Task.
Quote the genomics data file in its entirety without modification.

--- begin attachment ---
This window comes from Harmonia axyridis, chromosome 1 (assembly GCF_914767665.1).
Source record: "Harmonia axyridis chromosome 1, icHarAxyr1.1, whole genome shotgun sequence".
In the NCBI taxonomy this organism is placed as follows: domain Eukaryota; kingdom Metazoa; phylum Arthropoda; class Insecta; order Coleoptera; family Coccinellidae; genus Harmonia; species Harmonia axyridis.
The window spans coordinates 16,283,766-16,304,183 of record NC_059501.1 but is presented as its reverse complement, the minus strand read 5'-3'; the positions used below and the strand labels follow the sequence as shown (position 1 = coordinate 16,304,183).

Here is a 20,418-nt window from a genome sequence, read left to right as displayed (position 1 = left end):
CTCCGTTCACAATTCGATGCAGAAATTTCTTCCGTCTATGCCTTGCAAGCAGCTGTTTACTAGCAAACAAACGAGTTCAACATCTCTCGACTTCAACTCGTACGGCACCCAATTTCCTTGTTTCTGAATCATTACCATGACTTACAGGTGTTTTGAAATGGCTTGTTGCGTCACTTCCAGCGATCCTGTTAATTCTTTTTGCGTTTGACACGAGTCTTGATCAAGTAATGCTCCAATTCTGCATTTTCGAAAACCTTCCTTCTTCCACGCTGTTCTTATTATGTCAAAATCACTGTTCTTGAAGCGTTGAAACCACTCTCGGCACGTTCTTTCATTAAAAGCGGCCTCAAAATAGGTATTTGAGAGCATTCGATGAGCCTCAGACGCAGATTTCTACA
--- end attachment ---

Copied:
This window comes from Harmonia axyridis, chromosome 1 (assembly GCF_914767665.1).
Source record: "Harmonia axyridis chromosome 1, icHarAxyr1.1, whole genome shotgun sequence".
In the NCBI taxonomy this organism is placed as follows: domain Eukaryota; kingdom Metazoa; phylum Arthropoda; class Insecta; order Coleoptera; family Coccinellidae; genus Harmonia; species Harmonia axyridis.
The window spans coordinates 16,283,766-16,304,183 of record NC_059501.1 but is presented as its reverse complement, the minus strand read 5'-3'; the positions used below and the strand labels follow the sequence as shown (position 1 = coordinate 16,304,183).

Here is a 20,418-nt window from a genome sequence, read left to right as displayed (position 1 = left end):
CTCCGTTCACAATTCGATGCAGAAATTTCTTCCGTCTATGCCTTGCAAGCAGCTGTTTACTAGCAAACAAACGAGTTCAACATCTCTCGACTTCAACTCGTACGGCACCCAATTTCCTTGTTTCTGAATCATTACCATGACTTACAGGTGTTTTGAAATGGCTTGTTGCGTCACTTCCAGCGATCCTGTTAATTCTTTTTGCGTTTGACACGAGTCTTGATCAAGTAATGCTCCAATTCTGCATTTTCGAAAACCTTCCTTCTTCCACGCTGTTCTTATTATGTCAAAATCACTGTTCTTGAAGCGTTGAAACCACTCTCGGCACGTTCTTTCATTAAAAGCGGCCTCAAAATAGGTATTTGAGAGCATTCGATGAGCCTCAGACGCAGATTTCTACA